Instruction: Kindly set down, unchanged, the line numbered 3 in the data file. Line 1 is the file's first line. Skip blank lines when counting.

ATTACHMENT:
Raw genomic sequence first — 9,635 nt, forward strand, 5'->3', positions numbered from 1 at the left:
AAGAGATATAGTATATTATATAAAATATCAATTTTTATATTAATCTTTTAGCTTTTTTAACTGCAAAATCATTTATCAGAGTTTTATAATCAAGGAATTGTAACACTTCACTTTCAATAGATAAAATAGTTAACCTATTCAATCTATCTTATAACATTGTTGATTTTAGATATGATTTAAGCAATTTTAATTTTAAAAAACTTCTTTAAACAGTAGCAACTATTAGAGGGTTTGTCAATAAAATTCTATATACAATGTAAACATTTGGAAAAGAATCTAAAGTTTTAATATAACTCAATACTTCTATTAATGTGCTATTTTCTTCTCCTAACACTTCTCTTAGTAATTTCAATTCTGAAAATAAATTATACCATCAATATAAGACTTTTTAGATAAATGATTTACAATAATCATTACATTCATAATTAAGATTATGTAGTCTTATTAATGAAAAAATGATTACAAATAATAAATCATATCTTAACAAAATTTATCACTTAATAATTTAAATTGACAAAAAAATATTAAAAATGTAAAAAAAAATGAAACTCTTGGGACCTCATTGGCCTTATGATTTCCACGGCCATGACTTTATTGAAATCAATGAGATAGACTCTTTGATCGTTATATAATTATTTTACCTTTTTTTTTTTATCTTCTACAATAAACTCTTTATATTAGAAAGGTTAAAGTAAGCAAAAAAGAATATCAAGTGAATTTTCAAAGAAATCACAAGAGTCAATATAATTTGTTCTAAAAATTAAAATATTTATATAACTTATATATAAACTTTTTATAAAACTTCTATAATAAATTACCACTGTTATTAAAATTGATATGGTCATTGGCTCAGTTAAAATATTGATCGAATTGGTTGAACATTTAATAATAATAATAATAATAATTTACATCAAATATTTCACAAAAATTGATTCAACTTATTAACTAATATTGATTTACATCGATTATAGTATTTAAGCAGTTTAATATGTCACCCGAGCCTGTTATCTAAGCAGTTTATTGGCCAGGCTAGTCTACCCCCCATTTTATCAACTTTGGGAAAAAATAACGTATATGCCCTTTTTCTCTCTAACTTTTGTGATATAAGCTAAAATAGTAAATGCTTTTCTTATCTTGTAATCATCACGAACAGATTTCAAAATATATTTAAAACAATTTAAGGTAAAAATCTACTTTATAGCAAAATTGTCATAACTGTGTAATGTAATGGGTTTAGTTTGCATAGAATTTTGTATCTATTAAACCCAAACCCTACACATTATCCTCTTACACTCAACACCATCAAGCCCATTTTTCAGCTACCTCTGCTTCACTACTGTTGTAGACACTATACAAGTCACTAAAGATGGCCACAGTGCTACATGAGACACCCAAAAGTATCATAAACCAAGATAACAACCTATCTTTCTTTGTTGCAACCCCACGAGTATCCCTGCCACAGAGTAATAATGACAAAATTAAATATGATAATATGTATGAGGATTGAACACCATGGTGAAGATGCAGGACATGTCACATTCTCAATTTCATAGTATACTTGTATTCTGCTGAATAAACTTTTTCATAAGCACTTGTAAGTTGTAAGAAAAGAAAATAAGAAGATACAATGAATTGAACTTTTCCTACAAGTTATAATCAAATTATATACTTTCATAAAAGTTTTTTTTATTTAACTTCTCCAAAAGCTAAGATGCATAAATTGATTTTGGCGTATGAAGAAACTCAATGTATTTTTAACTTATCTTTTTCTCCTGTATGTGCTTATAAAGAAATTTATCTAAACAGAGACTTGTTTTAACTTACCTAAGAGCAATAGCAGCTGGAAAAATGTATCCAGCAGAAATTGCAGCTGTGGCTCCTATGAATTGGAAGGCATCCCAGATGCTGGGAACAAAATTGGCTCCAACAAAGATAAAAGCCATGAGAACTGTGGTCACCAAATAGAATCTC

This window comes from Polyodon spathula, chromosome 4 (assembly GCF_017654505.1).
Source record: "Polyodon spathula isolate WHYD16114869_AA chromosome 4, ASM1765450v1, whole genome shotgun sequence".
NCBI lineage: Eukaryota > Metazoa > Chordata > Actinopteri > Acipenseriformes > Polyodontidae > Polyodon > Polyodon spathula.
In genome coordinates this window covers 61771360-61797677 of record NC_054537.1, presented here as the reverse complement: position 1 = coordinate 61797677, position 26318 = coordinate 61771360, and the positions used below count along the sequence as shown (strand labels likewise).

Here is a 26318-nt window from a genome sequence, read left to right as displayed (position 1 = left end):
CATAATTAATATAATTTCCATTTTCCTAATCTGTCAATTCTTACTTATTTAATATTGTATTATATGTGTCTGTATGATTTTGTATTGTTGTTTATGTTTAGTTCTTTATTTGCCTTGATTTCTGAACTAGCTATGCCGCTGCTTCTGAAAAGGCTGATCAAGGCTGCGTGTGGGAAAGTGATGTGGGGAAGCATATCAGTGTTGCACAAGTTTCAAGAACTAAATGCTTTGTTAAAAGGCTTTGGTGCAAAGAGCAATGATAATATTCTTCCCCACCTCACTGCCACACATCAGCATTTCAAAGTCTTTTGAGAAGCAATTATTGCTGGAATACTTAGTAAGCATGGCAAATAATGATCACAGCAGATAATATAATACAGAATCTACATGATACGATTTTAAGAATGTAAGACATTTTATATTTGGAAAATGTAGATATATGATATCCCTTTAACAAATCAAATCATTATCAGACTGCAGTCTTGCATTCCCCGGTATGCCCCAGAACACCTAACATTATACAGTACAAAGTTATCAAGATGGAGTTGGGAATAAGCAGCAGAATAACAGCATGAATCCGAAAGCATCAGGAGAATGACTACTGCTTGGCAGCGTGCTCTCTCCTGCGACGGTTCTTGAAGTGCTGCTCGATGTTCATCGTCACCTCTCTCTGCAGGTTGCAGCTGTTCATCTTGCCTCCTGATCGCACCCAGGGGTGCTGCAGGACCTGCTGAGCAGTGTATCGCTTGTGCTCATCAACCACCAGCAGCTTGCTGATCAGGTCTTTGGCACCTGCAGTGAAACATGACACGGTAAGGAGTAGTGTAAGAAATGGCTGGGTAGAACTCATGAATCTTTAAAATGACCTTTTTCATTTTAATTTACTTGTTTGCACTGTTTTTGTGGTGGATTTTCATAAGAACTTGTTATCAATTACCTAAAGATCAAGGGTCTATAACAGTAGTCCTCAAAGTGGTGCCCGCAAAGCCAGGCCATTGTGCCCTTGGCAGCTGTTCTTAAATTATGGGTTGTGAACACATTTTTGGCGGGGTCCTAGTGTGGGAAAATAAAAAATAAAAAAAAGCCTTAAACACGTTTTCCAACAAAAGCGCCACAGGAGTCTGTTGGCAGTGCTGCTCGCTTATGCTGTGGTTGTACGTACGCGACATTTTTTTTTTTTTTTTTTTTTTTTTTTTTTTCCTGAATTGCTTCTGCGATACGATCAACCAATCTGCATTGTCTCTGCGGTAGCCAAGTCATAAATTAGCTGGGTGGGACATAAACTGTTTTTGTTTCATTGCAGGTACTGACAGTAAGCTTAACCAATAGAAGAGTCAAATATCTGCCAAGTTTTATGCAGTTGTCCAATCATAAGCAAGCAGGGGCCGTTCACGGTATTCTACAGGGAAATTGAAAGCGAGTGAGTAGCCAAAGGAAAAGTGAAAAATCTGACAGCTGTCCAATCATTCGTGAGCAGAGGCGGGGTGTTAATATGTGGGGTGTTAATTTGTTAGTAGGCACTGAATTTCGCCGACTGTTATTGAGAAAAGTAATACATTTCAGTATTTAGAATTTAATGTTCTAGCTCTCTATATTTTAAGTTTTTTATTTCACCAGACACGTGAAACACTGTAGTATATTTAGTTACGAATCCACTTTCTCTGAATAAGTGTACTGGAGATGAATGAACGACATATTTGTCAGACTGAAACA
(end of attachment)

This window comes from Polyodon spathula, chromosome 4 (assembly GCF_017654505.1).